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The documents where this entity occurs most often are shown below. Click on a document to open it.

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Richard Hakluyt, The Principal Navigations, Voyages, Traffiques, and Discoveries of the English Nation 14 0 Browse Search
Pausanias, Description of Greece 8 0 Browse Search
P. Ovidius Naso, Metamorphoses (ed. Brookes More) 4 0 Browse Search
C. Suetonius Tranquillus, The Lives of the Caesars (ed. Alexander Thomson) 2 0 Browse Search
P. Ovidius Naso, Metamorphoses (ed. Arthur Golding) 2 0 Browse Search
P. Vergilius Maro, Aeneid (ed. John Dryden) 2 0 Browse Search
Titus Livius (Livy), History of Rome, books 1-10 (ed. Rev. Canon Roberts) 2 0 Browse Search
Q. Horatius Flaccus (Horace), Odes (ed. John Conington) 2 0 Browse Search
Epictetus, Works (ed. Thomas Wentworth Higginson) 2 0 Browse Search
Plato, Euthydemus, Protagoras, Gorgias, Meno 2 0 Browse Search
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Browsing named entities in P. Ovidius Naso, Metamorphoses (ed. Brookes More). You can also browse the collection for Corinth (Greece) or search for Corinth (Greece) in all documents.

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P. Ovidius Naso, Metamorphoses (ed. Brookes More), Book 5, line 341 (search)
pring eternal reigns. “While Proserpine once dallied in that grove, plucking white lilies and sweet violets, and while she heaped her basket, while she filled her bosom, in a pretty zeal to strive beyond all others; she was seen, beloved, and carried off by Pluto—such the haste of sudden love. “The goddess, in great fear, called on her mother and on all her friends; and, in her frenzy, as her robe was rent, down from the upper edge, her gathered flowers fell from her loosened tunic.—This mishap, so perfect was her childish innocence, increased her virgin grief.— “The ravisher urged on his chariot, and inspired his steeds; called each by name, and on their necks and manes shook the black-rusted reins. They hastened through deep lakes, and through the pools of Palici, which boiling upward from the ruptured earth smell of strong sulphur. And they bore him thence to where the sons of Bacchus, who had sailed from twin-sea Corinth, long ago had built a city's walls between une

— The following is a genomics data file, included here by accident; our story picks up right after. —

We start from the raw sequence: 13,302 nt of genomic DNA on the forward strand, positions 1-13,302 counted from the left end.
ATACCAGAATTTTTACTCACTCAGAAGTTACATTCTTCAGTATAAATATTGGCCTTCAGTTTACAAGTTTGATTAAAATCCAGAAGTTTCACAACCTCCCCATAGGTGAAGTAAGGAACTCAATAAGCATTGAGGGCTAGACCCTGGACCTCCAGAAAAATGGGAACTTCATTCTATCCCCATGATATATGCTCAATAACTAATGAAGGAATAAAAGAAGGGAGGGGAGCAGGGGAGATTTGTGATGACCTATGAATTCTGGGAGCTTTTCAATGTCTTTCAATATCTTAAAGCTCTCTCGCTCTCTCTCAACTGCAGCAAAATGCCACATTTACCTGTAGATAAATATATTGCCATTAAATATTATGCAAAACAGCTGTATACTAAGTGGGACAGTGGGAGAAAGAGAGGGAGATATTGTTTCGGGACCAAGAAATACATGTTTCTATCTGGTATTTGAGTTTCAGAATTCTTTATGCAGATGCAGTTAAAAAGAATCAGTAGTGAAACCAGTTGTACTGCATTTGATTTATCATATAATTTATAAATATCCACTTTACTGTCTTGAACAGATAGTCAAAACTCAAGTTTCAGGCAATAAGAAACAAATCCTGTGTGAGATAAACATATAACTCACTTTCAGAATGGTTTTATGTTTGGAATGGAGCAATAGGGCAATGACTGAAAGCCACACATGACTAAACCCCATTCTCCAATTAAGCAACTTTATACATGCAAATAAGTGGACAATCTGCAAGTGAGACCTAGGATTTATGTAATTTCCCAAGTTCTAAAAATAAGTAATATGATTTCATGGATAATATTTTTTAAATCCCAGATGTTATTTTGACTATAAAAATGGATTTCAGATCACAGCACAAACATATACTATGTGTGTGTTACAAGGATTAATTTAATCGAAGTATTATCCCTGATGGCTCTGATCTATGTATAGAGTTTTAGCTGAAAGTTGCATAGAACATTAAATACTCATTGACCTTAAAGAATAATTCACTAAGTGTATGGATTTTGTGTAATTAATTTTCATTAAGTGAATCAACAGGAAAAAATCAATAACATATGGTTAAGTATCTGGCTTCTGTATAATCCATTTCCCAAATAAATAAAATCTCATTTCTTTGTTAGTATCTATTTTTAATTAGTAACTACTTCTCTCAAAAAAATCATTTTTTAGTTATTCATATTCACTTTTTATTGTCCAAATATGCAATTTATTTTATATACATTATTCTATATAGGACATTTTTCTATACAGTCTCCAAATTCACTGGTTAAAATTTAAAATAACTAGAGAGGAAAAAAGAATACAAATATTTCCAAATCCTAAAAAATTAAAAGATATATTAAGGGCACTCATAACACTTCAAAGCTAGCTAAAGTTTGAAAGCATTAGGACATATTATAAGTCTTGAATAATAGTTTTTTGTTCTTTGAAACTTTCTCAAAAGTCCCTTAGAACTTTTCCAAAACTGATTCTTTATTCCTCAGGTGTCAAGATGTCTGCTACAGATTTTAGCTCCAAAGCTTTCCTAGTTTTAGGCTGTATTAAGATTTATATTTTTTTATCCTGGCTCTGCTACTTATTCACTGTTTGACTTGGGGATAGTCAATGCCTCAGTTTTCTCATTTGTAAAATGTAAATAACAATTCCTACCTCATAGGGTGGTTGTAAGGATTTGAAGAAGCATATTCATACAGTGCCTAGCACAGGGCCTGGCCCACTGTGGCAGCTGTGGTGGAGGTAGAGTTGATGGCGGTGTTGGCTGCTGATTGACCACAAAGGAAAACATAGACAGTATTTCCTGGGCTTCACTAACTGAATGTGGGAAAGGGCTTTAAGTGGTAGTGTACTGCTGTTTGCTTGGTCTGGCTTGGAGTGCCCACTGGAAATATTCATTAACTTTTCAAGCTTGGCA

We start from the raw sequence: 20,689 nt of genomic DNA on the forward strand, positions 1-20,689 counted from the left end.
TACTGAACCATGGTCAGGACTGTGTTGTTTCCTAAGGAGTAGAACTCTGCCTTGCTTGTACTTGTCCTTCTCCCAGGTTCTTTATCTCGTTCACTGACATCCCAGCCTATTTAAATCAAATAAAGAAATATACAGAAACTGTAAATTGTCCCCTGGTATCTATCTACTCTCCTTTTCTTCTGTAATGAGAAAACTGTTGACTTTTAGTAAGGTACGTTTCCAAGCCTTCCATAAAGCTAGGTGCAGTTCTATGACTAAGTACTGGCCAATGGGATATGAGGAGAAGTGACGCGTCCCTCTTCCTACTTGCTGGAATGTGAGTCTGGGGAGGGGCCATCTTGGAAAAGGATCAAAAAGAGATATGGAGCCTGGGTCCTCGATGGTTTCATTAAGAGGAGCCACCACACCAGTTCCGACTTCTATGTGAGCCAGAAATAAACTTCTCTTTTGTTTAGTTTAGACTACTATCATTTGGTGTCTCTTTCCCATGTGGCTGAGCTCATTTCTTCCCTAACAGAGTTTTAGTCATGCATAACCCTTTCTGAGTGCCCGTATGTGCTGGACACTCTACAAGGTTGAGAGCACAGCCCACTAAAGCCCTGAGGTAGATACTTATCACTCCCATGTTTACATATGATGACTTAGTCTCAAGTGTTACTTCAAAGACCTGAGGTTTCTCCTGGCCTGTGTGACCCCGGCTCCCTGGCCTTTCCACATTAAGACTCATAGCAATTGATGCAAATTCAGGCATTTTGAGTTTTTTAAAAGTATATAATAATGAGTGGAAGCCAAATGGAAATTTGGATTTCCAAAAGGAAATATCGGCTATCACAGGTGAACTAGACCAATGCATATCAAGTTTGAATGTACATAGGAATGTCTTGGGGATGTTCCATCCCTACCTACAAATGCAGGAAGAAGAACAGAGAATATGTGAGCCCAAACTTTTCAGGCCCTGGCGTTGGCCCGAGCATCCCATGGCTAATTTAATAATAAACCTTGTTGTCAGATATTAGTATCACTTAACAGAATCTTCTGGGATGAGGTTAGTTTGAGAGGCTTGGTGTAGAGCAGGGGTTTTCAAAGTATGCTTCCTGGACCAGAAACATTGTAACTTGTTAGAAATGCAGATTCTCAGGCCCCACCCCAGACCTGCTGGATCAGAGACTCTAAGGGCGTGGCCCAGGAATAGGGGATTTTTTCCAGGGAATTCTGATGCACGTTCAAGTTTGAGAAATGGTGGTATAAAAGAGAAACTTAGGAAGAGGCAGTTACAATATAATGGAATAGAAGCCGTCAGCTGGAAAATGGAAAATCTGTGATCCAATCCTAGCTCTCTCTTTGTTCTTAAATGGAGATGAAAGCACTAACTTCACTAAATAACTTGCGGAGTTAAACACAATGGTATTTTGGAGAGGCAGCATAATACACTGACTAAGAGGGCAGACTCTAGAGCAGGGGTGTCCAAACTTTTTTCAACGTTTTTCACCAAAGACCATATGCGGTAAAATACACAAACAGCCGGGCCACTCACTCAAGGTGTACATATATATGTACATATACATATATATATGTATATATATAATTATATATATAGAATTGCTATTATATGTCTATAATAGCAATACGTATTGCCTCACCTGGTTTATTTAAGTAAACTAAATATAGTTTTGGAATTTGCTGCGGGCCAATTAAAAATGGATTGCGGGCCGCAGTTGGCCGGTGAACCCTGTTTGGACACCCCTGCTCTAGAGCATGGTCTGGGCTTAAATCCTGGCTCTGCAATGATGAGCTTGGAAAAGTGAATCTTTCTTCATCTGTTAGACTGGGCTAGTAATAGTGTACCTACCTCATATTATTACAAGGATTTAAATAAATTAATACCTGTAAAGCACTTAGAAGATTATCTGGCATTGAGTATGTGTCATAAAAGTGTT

P. Ovidius Naso, Metamorphoses (ed. Brookes More), Book 7, line 350 (search)
he far isle Calauria, sacred to Latona.—She beheld the conscious fields whose lawful king, together with his queen were changed to birds. Upon her right Cyllene could be seen; there Menephon, degraded as a beast, outraged his mother. In the distance, she beheld Cephisius, who lamented long his hapless grandson, by Apollo changed into a bloated sea-calf. And she saw the house where king Eumelus mourned the death of his aspiring son.—Borne on the wings of her enchanted dragons, she arrived at Corinth, whose inhabitants, 'tis said, from many mushrooms, watered by the rain sprang into being. There she spent some years. But after the new wife had been burnt by the Colchian witchcraft and two seas had seen the king's own palace all aflame, then, savagely she drew her sword, and bathed it in the blood of her own infant sons; by which atrocious act she was revenged; and she, a wife and mother, fled the sword of her own husband, Jason. On the wings of her enchanted Titan Dragons borne, she